We are going through the farmhouse room-by-room, and I see that is sometimes an emotional experience. Upstairs, in a room where I keep things I don't wish to misplace, I came across Orson's collar and ID. I was surprised, I had forgotten it was there.
In 2004, I had Orson put down after he bit three people, including a child, and although it was and continues to be a controversial and emotional decision for many people – I wrote "A Good Dog" about the experience – it was not a difficult decision for me, and I have never regretted it, although it was painful. People ask if we are leaving him on the farm where he is buried when we move, and I would say yes, of course, I would not dream of digging him up. Rose's ashes will remain here also, where she lived her life. I am glad I saved Orson's collar, and I brought it downstairs to my office for awhile. I do not need bones or ashes to remember these wonderful creatures.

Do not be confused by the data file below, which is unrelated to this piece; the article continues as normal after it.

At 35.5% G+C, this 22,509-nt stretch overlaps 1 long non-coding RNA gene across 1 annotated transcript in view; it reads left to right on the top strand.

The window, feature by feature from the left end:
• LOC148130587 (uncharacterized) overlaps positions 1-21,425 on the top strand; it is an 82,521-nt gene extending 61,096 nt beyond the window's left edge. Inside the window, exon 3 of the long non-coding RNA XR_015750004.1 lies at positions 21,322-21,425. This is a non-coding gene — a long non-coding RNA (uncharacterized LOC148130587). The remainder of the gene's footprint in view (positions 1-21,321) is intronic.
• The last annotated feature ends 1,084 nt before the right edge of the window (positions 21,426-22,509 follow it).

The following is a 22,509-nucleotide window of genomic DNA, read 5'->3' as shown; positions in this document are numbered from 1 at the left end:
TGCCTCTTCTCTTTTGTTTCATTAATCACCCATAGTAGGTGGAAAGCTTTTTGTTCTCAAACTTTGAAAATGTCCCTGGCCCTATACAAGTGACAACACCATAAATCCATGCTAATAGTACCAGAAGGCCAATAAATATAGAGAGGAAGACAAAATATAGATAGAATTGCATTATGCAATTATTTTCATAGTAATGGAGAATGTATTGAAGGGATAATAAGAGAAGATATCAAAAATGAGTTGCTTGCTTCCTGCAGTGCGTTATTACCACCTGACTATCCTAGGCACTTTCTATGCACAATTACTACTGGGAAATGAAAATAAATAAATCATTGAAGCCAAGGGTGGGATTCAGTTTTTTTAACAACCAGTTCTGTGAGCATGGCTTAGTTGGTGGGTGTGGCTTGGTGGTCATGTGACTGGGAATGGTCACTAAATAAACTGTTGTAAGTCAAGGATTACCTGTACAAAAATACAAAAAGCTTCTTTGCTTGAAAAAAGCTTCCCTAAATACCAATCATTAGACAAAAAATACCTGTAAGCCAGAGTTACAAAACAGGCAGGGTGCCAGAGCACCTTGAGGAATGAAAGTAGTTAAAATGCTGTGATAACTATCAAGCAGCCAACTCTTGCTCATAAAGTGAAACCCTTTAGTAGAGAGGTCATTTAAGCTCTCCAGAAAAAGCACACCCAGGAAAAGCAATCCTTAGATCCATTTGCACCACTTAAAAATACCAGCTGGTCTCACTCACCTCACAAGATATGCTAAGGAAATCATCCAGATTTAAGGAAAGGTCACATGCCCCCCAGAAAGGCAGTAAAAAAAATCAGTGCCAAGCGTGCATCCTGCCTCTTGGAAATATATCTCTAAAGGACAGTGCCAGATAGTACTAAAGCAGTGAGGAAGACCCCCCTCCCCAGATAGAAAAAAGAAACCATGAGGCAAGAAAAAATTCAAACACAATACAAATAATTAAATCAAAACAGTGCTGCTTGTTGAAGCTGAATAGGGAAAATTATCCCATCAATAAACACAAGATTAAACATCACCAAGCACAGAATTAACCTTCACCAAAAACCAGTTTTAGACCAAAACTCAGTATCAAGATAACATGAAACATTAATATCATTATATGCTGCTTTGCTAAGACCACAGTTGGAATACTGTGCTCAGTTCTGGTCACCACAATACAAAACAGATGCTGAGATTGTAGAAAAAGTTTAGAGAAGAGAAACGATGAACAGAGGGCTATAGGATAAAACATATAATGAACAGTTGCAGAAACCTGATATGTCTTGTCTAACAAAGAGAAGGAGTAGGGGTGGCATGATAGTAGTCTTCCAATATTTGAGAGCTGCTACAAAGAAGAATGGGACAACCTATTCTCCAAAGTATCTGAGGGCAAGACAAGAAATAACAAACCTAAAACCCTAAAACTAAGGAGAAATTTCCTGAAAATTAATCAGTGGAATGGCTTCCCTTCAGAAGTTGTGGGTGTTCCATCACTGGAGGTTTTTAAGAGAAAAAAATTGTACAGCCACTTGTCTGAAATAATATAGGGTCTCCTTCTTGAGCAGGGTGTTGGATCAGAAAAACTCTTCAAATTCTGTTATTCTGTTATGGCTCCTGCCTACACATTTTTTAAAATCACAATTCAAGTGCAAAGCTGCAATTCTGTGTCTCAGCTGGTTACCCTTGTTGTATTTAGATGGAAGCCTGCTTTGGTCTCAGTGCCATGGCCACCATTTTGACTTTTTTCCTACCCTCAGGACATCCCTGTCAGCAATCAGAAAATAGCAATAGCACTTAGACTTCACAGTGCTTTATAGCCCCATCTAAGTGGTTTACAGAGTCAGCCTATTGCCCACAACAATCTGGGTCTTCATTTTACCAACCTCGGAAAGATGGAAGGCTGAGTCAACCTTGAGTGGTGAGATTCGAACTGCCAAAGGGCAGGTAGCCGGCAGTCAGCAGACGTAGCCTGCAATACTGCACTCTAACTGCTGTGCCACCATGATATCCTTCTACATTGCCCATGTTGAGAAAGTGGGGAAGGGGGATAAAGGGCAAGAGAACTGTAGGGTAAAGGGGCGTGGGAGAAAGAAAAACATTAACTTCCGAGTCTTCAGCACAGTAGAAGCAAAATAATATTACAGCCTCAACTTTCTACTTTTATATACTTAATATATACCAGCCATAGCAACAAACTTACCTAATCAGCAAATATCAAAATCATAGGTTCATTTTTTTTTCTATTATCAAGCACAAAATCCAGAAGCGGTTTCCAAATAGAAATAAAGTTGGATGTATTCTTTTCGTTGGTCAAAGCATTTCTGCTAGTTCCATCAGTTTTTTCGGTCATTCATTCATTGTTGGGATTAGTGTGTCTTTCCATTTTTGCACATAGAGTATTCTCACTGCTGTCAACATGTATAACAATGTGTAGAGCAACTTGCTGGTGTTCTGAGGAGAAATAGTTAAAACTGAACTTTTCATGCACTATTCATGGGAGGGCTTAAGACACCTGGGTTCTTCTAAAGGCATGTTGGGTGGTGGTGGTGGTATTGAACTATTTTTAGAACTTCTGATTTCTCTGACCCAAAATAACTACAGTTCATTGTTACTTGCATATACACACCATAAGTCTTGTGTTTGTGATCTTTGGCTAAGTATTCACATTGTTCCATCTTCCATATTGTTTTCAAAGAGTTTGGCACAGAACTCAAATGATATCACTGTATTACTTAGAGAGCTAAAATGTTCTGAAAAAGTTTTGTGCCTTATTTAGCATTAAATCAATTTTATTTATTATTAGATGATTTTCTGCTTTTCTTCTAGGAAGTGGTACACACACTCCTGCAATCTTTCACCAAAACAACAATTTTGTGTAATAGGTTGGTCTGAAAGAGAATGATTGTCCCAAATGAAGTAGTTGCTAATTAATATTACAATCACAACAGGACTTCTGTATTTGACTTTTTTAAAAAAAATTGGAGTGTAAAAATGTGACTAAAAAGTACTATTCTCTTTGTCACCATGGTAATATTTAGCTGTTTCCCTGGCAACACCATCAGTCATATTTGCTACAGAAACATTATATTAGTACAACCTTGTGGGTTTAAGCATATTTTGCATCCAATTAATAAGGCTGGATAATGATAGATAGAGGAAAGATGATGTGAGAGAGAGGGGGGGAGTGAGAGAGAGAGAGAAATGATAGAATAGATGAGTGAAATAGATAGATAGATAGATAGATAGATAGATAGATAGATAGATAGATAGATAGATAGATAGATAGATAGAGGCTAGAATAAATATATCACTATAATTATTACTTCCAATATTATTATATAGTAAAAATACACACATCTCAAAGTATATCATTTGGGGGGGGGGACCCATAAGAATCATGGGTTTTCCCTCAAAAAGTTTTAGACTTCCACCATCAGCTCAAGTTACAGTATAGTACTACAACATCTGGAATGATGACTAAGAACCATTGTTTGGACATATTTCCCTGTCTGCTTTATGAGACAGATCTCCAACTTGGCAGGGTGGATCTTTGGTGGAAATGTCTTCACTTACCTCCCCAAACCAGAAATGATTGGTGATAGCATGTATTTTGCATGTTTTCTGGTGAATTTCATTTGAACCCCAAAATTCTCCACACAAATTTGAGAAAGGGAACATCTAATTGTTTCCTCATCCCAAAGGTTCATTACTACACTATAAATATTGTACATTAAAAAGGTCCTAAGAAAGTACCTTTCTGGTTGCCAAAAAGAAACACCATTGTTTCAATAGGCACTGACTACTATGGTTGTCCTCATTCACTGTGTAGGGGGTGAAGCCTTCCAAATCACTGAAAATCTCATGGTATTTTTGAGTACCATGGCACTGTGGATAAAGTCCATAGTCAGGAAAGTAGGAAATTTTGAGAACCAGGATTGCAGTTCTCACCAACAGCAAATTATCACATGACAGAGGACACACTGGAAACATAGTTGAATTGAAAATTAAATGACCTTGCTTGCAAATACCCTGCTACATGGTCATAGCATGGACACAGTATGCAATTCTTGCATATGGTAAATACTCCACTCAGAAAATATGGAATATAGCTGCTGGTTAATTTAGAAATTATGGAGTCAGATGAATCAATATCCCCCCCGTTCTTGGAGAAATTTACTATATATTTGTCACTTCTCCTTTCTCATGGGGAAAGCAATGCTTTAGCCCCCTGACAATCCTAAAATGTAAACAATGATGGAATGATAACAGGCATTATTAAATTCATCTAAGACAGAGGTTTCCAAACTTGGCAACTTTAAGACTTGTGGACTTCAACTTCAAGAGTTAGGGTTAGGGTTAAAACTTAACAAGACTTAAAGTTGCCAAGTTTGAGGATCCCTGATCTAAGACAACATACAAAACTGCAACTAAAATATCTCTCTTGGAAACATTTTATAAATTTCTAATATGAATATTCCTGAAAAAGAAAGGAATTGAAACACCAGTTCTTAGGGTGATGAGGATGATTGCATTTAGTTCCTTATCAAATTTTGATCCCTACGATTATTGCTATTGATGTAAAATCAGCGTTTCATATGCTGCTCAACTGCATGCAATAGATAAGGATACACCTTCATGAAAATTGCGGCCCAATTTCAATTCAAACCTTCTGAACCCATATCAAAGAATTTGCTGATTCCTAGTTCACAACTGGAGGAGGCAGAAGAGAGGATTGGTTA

People ask me about Orson all the time, and I respect their concern and remembrance of him. I do not dwell much in the past, as it is a trap for me, a repository of struggle stories and memories that have little bearing on my life. By and large, I have learned to let the past go. There is a strong feeling in the world that we need to go back and remember the losses, tragedies and monstrousities of humanity, but that is not my view. I believe we need to be aware of the past, but to move forward, and tell the new and evolving stories of our lives. The past is not an identity for me, it is the past.
I have the right to a new identity and I wish for anyone else the same opportunity.